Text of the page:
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Tuesday, March 11, 2014

Karathe Sukhe (Sweet & Spicy Bittergourd Using Palm Jaggery)



The Lenten season has begun last Wednesday and I have decided to wean myself off blogging for sometime. Plan to spend more meaningful time with my family. Ok, I am not sure how long I will do that and sooner than later I will be back to blogging obsessively. What's the harm in trying eh?

Since a lot of people I know are on a vegetarian diet I decided to post this recipe first. It is one of our favourite ways to prepare bittergourd. The first time I tried it from a book, almost 9 years ago, it was an instant hit. I substituted palm jaggery with the regular cane jaggery that the recipe asked for and I think it made all the difference. Not only does palm jaggery impart that rich, deep brown colour to any dish you add it to, the flavour is unmistakably of Mangalorean cuisine.



Palm jaggery is known for its health benefits and is supposed to be more healthy than cane jaggery. A lot of Mangalorean recipes call for the palm jaggery, especially the post natal ones. This recipe is specially for Anitha Sarathy, my ex colleague & close friend who has just had a baby. She totally freaked out on this dish when I prepared it for her a few years ago (much before the blog came into existence). Although I promised her that I would give her the recipe, I forgot all about it. Now is the perfect time to share it. Its a great dish for lovers of bitter gourd and I am sure that after tasting this preparation even non bitter gourd lovers will soon turn into converts :)


Karathe Sukhe (Sweet & Spicy Bittergourd with Palm Jaggery)
Prep time: 15 mins | Cook time: 15 mins | Serves 3-4

Ingredients:
  • 1/2 kg bittergourd/karela
  • 2 hog plums (ambade) or 1 marble size ball of tamarind, soaked and juice extracted
  • 50-70 grams palm jaggery/ole bella/pele god (substitute with regular cane jaggery) * see notes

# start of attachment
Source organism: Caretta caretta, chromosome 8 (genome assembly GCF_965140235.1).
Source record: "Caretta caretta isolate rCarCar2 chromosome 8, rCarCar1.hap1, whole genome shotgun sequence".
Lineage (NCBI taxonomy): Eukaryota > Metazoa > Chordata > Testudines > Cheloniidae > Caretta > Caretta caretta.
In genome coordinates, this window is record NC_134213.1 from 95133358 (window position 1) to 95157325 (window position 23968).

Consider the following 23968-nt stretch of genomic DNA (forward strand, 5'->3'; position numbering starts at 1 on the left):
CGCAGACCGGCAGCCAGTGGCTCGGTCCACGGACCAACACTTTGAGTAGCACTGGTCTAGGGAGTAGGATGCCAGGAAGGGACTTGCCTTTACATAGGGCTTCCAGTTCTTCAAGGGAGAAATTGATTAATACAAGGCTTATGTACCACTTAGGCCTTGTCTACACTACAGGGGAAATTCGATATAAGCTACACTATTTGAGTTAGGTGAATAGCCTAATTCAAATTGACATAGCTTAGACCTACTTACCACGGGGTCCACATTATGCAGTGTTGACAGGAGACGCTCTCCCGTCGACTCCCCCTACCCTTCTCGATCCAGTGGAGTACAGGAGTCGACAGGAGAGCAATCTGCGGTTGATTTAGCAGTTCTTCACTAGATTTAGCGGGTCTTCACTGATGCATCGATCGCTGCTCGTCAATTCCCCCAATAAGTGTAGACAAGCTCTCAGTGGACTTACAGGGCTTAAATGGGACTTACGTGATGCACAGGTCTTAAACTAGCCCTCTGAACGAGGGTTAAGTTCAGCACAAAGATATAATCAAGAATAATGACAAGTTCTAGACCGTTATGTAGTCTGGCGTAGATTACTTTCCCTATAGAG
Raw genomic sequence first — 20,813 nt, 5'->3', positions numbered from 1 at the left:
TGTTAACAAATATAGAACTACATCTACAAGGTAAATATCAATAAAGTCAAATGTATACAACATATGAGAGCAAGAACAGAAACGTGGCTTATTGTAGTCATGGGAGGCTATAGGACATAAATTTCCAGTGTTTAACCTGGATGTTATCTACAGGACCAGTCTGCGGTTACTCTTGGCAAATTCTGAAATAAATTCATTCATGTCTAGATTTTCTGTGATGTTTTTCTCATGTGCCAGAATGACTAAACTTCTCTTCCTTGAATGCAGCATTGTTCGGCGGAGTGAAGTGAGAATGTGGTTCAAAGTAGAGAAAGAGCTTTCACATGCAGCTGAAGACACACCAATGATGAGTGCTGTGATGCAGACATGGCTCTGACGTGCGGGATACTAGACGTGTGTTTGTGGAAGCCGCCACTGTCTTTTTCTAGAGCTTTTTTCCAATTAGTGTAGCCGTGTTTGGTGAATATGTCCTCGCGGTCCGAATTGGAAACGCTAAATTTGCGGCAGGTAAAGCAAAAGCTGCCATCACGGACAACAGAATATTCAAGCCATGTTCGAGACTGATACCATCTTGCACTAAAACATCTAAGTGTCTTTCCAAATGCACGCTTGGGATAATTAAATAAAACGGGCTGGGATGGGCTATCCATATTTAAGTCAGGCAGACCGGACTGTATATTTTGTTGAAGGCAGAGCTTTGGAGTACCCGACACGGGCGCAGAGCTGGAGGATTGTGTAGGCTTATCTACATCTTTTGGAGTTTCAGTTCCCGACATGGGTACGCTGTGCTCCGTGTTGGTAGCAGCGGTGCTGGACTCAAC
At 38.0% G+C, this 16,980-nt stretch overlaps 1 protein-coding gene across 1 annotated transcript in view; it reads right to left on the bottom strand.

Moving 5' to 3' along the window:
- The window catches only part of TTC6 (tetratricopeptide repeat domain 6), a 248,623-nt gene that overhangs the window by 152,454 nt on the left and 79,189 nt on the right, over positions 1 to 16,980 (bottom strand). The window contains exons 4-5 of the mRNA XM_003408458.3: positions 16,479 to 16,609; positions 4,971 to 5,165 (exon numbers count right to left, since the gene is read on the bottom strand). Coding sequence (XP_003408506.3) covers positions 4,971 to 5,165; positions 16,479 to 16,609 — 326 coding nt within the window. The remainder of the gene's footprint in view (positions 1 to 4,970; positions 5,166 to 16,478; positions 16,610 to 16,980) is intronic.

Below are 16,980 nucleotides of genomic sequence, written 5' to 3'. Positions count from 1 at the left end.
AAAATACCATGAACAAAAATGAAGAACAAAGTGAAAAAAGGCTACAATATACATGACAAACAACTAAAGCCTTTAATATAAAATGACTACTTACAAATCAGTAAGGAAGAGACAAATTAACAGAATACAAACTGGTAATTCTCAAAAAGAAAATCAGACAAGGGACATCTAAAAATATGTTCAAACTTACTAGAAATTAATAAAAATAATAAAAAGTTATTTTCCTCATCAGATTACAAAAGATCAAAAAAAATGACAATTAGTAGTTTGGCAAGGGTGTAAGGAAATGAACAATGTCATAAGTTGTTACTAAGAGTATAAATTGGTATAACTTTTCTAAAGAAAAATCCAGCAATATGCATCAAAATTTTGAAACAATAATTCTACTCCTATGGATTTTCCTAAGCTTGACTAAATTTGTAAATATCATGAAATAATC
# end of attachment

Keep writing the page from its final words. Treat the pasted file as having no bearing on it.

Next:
• Salt to taste
For the masala:
  • 4-5 long red chillies, spicy variety (deseeded) I used Bedgi chillies * see notes
  • 2 kashmiri chillies deseeded
  • 7-8 peppercorns
  • 1/2 teaspoon cumin
  • 1/4 teaspoon mustard
  • 1 small-medium sized onion
  • 1 marble sized ball of tamarind
For tempering:
  • 3-4 small cloves of garlic with skin, crushed
  • 2 teaspoons oil or ghee
Method:
1. Wash the bittergourds well, snip the ends and cut them vertically. Scoop out the pith & seeds and slice them into 1 cm pieces. If the bittergourds are large then you can quarter them vertically and then slice them.
2. Optional step: If you prefer eating bittergourd that doesn't taste too bitter, then transfer the slices into a pan, add enough water to cover them, add salt to taste and boil them for about 3-4 minutes. Discard this water and immediately refresh the pieces with cold water to prevent over cooking. Please note that from a health point of view you should not drain the water as it leads to loss of precious nutrients.
3. Grind all the ingredients mentioned under 'For the masala' to a fine paste. Transfer it into heavy based/non stick pan and add the bitter gourd pieces. Add salt to taste if you have skipped Step#2
4. Place the pan over a medium heat, sprinkle water to ensure that the pieces don't get scorched. Add the powdered jaggery and allow to cook for about 8-9 minutes (cooking time will vary if you have pre boiled the bitter gourd - take care not to overcook them). See notes. When the bitter gourd is cooked, remove from heat.